At 1 dpf, we screened to remove unfertilized or dead embryos. In most conditions, <10% of embryos exhibited toxicity, which we attribute mostly to injection artifact. At 2-3 dpf, embryos were scored for pigmentation loss into one of four categories: fully pigmented (100% pigmentation), mostly pigmented (51-99% pigmentation), mostly not pigmented (6-50% pigmentation), and not pigmented (0-5% pigmentation) (Figure 2B). T7 endonuclease 1 assay was performed following manufacturer’s protocol (NEB).
Larvae were imaged at 3 dpf, with the exception of the embryos in Figure 3, which were imaged at 1 or 2 dpf. In cases where the larvae had not hatched from the chorion, they were manually dechorionated using tweezers. From a stock solution of 4 mg/ml of Tricaine (Sigma-Aldrich), we create a diluted solution of 0.0064 mg/ml in E3 buffer. The larvae were anesthetized in diluted Tricaine solution for 2 minutes. Once the larvae were immobile, they were moved onto a thin layer of 3% methylcellulose (Sigma-Aldrich) and oriented for a lateral or top view. Images of larvae were taken using a Leica M205FCA microscope with a Leica DFC7000T digital camera.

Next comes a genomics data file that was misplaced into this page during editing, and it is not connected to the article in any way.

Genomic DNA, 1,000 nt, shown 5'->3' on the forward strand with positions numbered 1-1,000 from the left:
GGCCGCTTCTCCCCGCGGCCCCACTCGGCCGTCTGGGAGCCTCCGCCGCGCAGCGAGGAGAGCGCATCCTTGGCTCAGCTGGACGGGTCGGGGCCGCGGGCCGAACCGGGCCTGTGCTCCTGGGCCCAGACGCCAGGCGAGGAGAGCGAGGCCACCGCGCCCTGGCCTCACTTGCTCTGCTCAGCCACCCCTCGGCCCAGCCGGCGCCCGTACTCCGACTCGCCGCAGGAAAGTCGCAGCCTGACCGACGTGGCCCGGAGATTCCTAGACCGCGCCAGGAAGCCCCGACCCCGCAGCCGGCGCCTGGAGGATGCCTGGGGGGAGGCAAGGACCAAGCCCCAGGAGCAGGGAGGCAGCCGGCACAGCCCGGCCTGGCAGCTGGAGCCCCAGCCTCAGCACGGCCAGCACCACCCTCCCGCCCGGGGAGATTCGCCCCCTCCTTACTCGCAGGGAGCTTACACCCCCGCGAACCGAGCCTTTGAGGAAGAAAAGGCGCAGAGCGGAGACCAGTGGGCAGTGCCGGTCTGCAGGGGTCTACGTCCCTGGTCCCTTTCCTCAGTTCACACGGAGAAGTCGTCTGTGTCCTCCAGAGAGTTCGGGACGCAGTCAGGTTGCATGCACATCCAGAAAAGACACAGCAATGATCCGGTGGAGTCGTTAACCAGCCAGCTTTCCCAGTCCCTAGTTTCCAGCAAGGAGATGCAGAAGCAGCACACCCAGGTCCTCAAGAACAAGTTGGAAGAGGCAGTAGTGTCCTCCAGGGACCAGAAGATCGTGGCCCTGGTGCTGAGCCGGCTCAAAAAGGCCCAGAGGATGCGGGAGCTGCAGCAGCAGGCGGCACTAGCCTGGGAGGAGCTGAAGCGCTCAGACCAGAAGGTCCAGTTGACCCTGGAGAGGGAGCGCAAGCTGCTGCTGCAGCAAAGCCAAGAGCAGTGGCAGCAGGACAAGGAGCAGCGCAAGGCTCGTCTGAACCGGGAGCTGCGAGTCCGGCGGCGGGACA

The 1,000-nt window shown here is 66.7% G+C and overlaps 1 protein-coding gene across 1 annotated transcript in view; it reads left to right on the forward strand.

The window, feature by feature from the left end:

Well-edited CRISPR targets that were not present in the zebrafish genome were identified for SauCas9 and LbaCas12a using a combination of computational design, literature review, and experimental validation. SpyCas9 targets were used from previous barcode designs (McKenna et al. 2016). Five sites for each of the three systems were concatenated in an array, with a three nucleotide spacer between each target site, and cloned into a vector containing a myl7:GFP marker and Tol2 recognition sites for transgenesis. This transgenesis vector was named pTol2-HybridBarcode, and is available at https://www.addgene.org/James_Gagnon/.